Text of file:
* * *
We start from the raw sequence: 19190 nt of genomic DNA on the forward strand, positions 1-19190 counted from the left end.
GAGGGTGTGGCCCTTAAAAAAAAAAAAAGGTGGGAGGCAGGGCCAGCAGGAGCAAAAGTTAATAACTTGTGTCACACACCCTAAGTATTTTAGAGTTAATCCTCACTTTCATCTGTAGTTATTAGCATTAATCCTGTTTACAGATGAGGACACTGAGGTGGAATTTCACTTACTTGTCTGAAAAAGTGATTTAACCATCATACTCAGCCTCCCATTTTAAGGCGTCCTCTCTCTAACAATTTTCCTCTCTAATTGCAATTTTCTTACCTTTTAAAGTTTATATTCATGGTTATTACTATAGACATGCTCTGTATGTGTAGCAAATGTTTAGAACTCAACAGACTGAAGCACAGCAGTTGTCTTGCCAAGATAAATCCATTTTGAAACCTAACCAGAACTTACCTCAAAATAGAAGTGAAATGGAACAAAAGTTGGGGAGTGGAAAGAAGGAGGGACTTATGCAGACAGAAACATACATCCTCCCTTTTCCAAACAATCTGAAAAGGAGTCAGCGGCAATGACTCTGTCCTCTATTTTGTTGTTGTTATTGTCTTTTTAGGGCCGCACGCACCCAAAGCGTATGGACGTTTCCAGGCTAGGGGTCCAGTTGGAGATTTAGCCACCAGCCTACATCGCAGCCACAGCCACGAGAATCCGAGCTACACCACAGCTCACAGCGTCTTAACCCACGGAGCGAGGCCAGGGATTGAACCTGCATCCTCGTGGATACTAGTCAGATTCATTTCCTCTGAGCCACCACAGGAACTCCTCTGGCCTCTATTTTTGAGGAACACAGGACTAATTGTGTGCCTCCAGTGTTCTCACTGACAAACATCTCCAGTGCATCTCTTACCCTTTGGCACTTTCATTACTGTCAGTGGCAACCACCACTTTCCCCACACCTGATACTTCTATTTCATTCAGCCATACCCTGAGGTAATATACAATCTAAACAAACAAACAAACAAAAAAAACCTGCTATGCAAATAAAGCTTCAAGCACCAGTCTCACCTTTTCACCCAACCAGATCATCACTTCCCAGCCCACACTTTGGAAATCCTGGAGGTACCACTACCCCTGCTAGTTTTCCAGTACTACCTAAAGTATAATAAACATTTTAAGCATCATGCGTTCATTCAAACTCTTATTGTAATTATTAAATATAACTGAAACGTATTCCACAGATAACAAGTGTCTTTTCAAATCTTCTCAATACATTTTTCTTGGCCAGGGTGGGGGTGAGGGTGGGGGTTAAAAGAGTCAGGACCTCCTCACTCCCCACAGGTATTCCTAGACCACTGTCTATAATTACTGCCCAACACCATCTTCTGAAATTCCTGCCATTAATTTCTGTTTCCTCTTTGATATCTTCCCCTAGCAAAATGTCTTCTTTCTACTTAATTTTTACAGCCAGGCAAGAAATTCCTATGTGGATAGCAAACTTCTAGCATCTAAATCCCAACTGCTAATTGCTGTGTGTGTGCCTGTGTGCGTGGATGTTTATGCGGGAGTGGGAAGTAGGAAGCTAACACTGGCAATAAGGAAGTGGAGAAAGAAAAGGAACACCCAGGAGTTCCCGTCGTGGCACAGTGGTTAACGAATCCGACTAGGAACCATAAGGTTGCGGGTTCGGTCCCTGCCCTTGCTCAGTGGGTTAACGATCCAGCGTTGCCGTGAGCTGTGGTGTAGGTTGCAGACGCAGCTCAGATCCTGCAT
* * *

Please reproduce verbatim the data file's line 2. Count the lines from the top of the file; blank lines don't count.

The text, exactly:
GAGGGTGTGGCCCTTAAAAAAAAAAAAAGGTGGGAGGCAGGGCCAGCAGGAGCAAAAGTTAATAACTTGTGTCACACACCCTAAGTATTTTAGAGTTAATCCTCACTTTCATCTGTAGTTATTAGCATTAATCCTGTTTACAGATGAGGACACTGAGGTGGAATTTCACTTACTTGTCTGAAAAAGTGATTTAACCATCATACTCAGCCTCCCATTTTAAGGCGTCCTCTCTCTAACAATTTTCCTCTCTAATTGCAATTTTCTTACCTTTTAAAGTTTATATTCATGGTTATTACTATAGACATGCTCTGTATGTGTAGCAAATGTTTAGAACTCAACAGACTGAAGCACAGCAGTTGTCTTGCCAAGATAAATCCATTTTGAAACCTAACCAGAACTTACCTCAAAATAGAAGTGAAATGGAACAAAAGTTGGGGAGTGGAAAGAAGGAGGGACTTATGCAGACAGAAACATACATCCTCCCTTTTCCAAACAATCTGAAAAGGAGTCAGCGGCAATGACTCTGTCCTCTATTTTGTTGTTGTTATTGTCTTTTTAGGGCCGCACGCACCCAAAGCGTATGGACGTTTCCAGGCTAGGGGTCCAGTTGGAGATTTAGCCACCAGCCTACATCGCAGCCACAGCCACGAGAATCCGAGCTACACCACAGCTCACAGCGTCTTAACCCACGGAGCGAGGCCAGGGATTGAACCTGCATCCTCGTGGATACTAGTCAGATTCATTTCCTCTGAGCCACCACAGGAACTCCTCTGGCCTCTATTTTTGAGGAACACAGGACTAATTGTGTGCCTCCAGTGTTCTCACTGACAAACATCTCCAGTGCATCTCTTACCCTTTGGCACTTTCATTACTGTCAGTGGCAACCACCACTTTCCCCACACCTGATACTTCTATTTCATTCAGCCATACCCTGAGGTAATATACAATCTAAACAAACAAACAAACAAAAAAAACCTGCTATGCAAATAAAGCTTCAAGCACCAGTCTCACCTTTTCACCCAACCAGATCATCACTTCCCAGCCCACACTTTGGAAATCCTGGAGGTACCACTACCCCTGCTAGTTTTCCAGTACTACCTAAAGTATAATAAACATTTTAAGCATCATGCGTTCATTCAAACTCTTATTGTAATTATTAAATATAACTGAAACGTATTCCACAGATAACAAGTGTCTTTTCAAATCTTCTCAATACATTTTTCTTGGCCAGGGTGGGGGTGAGGGTGGGGGTTAAAAGAGTCAGGACCTCCTCACTCCCCACAGGTATTCCTAGACCACTGTCTATAATTACTGCCCAACACCATCTTCTGAAATTCCTGCCATTAATTTCTGTTTCCTCTTTGATATCTTCCCCTAGCAAAATGTCTTCTTTCTACTTAATTTTTACAGCCAGGCAAGAAATTCCTATGTGGATAGCAAACTTCTAGCATCTAAATCCCAACTGCTAATTGCTGTGTGTGTGCCTGTGTGCGTGGATGTTTATGCGGGAGTGGGAAGTAGGAAGCTAACACTGGCAATAAGGAAGTGGAGAAAGAAAAGGAACACCCAGGAGTTCCCGTCGTGGCACAGTGGTTAACGAATCCGACTAGGAACCATAAGGTTGCGGGTTCGGTCCCTGCCCTTGCTCAGTGGGTTAACGATCCAGCGTTGCCGTGAGCTGTGGTGTAGGTTGCAGACGCAGCTCAGATCCTGCAT